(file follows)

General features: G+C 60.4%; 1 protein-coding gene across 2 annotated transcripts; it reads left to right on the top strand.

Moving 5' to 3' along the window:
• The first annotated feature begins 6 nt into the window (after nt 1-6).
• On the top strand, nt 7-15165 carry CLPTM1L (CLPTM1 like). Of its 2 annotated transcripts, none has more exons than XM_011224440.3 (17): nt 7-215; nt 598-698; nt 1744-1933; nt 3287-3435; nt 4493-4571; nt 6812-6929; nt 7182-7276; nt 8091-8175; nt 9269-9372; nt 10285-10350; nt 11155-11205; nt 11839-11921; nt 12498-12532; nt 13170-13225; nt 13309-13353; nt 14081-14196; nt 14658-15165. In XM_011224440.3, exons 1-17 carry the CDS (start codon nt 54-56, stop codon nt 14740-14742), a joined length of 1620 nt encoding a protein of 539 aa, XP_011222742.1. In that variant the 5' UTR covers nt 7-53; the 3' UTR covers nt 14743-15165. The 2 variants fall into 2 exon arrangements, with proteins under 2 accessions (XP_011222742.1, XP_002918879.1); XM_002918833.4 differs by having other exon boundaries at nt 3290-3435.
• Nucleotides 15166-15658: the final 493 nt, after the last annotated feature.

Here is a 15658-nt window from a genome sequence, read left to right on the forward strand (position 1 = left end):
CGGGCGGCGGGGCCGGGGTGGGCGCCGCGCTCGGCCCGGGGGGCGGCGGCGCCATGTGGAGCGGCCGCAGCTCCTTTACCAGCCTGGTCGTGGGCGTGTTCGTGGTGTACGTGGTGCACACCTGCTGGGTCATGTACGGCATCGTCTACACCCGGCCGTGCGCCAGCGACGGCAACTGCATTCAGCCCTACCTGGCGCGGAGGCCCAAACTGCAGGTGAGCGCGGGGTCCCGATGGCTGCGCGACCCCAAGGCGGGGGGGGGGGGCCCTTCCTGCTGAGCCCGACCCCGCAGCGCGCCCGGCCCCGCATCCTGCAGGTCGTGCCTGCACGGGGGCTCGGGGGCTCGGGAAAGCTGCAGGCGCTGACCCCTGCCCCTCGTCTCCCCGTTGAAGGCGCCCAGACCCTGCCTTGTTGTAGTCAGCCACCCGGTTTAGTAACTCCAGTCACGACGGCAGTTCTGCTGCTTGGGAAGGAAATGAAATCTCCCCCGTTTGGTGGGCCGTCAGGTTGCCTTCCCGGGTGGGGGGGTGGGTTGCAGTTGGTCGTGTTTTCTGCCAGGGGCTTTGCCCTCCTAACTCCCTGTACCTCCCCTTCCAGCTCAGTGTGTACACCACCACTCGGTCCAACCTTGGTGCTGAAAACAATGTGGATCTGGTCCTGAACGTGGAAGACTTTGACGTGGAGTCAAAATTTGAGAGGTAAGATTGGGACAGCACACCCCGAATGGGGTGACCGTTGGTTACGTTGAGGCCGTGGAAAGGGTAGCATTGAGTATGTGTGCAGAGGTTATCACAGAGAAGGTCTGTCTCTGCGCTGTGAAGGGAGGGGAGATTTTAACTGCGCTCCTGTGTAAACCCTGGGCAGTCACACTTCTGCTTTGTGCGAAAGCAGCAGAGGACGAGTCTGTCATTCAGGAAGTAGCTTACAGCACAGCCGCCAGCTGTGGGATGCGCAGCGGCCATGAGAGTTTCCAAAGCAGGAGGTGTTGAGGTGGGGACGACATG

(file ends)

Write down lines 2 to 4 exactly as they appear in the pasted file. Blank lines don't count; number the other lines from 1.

Moving 5' to 3' along the window:
• The first annotated feature begins 6 nt into the window (after nt 1-6).
• On the top strand, nt 7-15165 carry CLPTM1L (CLPTM1 like). Of its 2 annotated transcripts, none has more exons than XM_011224440.3 (17): nt 7-215; nt 598-698; nt 1744-1933; nt 3287-3435; nt 4493-4571; nt 6812-6929; nt 7182-7276; nt 8091-8175; nt 9269-9372; nt 10285-10350; nt 11155-11205; nt 11839-11921; nt 12498-12532; nt 13170-13225; nt 13309-13353; nt 14081-14196; nt 14658-15165. In XM_011224440.3, exons 1-17 carry the CDS (start codon nt 54-56, stop codon nt 14740-14742), a joined length of 1620 nt encoding a protein of 539 aa, XP_011222742.1. In that variant the 5' UTR covers nt 7-53; the 3' UTR covers nt 14743-15165. The 2 variants fall into 2 exon arrangements, with proteins under 2 accessions (XP_011222742.1, XP_002918879.1); XM_002918833.4 differs by having other exon boundaries at nt 3290-3435.